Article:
AUSTIN — State child-abuse investigators returned twice to a polygamist sect ranch Wednesday to see if additional youngsters, not yet swept into state care, are living there.
Both times, however, sect members at the Yearning for Zion ranch in Eldorado refused to allow the Child Protective Services workers to enter.
CPS spokeswoman Marleigh Meisner said the investigators made the second attempt to get in late Wednesday afternoon, a few hours after Utah-based sect elder Willie Jessop “indicated that he would allow caseworkers access.”
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But she said the workers “were met at the gate by Mr. Jessop, who refused to allow them to enter.”
Mr. Jessop, who has been in Texas acting as the group’s spokesman, couldn’t be reached immediately. Earlier, though, he said if any youngsters remain on the 1,700-acre ranch, they came with parents recently arrived to comfort relatives whose children Texas took into custody last month.
Sect spokesmen said CPS officials gave them names of five children who were reported to be living at the ranch.
The rebuffs of CPS workers at the ranch gates came nearly seven weeks after sect members voluntarily let in caseworkers and law enforcement officials, though the visitors then had a search warrant.
On Wednesday morning, sect member Guy Jessop refused entry to the CPS investigators because they did not have a search warrant. In child-abuse cases, CPS workers usually do not obtain search warrants because they don’t pursue criminal matters, although they sometimes pass along information to police and prosecutors.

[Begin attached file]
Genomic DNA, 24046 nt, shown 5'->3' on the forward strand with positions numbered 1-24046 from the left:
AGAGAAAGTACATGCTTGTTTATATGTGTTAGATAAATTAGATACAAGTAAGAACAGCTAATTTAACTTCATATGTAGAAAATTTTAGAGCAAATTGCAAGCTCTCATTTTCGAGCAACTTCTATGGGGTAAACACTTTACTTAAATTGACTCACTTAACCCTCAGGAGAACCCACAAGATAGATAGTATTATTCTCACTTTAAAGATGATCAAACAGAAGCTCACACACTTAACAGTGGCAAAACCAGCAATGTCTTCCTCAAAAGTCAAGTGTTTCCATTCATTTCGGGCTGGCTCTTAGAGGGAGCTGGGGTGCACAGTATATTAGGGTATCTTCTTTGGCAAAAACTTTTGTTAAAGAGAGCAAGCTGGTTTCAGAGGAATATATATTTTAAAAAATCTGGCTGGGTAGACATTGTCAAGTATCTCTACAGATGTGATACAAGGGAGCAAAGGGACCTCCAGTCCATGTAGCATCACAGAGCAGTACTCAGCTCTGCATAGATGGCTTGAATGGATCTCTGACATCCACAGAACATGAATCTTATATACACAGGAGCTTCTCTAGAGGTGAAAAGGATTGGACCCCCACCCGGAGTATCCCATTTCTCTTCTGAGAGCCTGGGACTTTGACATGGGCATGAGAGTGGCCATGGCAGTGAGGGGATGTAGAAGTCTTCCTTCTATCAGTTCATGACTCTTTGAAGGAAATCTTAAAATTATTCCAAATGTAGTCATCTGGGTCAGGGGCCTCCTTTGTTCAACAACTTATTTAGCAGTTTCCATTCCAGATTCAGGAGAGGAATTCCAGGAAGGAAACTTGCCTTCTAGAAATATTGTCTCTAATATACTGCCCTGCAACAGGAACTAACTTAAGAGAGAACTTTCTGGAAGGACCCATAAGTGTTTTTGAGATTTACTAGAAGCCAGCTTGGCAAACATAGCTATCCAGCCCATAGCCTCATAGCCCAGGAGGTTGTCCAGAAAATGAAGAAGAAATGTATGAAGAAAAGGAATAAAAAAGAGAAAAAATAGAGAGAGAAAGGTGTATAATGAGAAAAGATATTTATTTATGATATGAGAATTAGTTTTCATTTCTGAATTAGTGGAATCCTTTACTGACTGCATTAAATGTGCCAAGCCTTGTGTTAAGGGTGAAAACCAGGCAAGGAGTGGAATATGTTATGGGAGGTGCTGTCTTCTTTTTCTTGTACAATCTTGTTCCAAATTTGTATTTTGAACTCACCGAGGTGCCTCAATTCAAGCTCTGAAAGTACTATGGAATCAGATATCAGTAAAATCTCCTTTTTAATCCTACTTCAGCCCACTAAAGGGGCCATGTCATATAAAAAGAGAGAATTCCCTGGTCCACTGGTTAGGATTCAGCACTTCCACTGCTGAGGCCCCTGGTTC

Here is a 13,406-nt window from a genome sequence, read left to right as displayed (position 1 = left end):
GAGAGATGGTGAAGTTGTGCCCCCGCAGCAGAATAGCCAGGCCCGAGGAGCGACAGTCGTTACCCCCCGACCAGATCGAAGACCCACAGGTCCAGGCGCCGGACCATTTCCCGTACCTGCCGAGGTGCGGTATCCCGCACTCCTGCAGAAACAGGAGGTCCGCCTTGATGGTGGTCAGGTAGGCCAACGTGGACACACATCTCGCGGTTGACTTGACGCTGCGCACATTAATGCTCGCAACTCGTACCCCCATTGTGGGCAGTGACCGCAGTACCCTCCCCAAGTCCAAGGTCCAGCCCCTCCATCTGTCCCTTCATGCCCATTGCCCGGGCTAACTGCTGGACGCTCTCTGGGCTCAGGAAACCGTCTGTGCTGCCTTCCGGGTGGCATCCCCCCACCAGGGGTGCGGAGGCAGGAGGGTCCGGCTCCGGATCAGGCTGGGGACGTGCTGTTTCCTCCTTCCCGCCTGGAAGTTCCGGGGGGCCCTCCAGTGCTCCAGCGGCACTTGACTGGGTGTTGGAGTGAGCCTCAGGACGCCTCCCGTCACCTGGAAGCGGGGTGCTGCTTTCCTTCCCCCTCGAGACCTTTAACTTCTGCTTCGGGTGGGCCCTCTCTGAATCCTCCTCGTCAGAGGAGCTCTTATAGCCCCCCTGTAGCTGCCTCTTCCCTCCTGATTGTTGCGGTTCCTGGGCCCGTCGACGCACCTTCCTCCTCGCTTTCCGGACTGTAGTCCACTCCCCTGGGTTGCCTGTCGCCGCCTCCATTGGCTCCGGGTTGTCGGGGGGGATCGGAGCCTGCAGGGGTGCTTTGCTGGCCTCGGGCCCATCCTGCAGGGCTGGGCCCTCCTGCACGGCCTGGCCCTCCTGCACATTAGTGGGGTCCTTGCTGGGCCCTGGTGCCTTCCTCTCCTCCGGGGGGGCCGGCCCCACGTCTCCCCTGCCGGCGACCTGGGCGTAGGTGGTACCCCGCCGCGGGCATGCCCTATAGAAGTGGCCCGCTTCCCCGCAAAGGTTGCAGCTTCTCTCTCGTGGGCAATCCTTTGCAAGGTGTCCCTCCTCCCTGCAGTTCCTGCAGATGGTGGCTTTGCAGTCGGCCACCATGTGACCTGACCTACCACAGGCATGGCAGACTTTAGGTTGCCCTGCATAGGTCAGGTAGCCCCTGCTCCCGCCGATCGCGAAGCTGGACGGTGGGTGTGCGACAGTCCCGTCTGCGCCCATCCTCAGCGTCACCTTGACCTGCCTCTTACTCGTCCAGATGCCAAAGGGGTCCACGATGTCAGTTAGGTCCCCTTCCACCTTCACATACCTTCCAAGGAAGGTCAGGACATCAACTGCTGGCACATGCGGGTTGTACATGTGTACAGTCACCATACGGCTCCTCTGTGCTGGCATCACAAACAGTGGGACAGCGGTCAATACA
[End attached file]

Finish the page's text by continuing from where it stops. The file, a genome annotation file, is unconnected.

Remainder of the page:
The surprise events raised the question of whether any children now at the ranch — regardless of whether adults suspected of abuse are no longer there — could be swept into state custody, joining some 460 others.
Said CPS spokesman Patrick Crimmins: “We absolutely would not automatically remove children at the ranch. What we tried to do today was gain access to the ranch so we could find out if there were any children there and if they were safe. But we were not allowed the opportunity to do that.”
He wouldn’t discuss the source of the new information, though tips on possible abuse and neglect of children usually are called into a CPS-run hotline.
Meanwhile, in a third day of custody status hearings in San Angelo for sect children already in state care, an underpinning of the state’s rationale for why it removed the hundreds of youngsters from the ranch continued to weaken.
At least eight mothers initially put into foster care as underage girls have been reclassified as adults, significantly eroding the state’s initial count of 31 underage mothers. One is 27. Others were expected to be reclassified as adults in coming days.
Also on Wednesday, sect members requested 500 to 600 voter registration cards from Schleicher County, something they had not done in the five years since their breakaway Mormon group bought and improved the ranch.
“As residents of the state, we have to take responsibility for part of this,” said Willie Jessop. “We were naive enough to believe there was good people in government to protect our rights.”
Staff writer Emily Ramshaw in Austin and The Associated Press contributed to this report.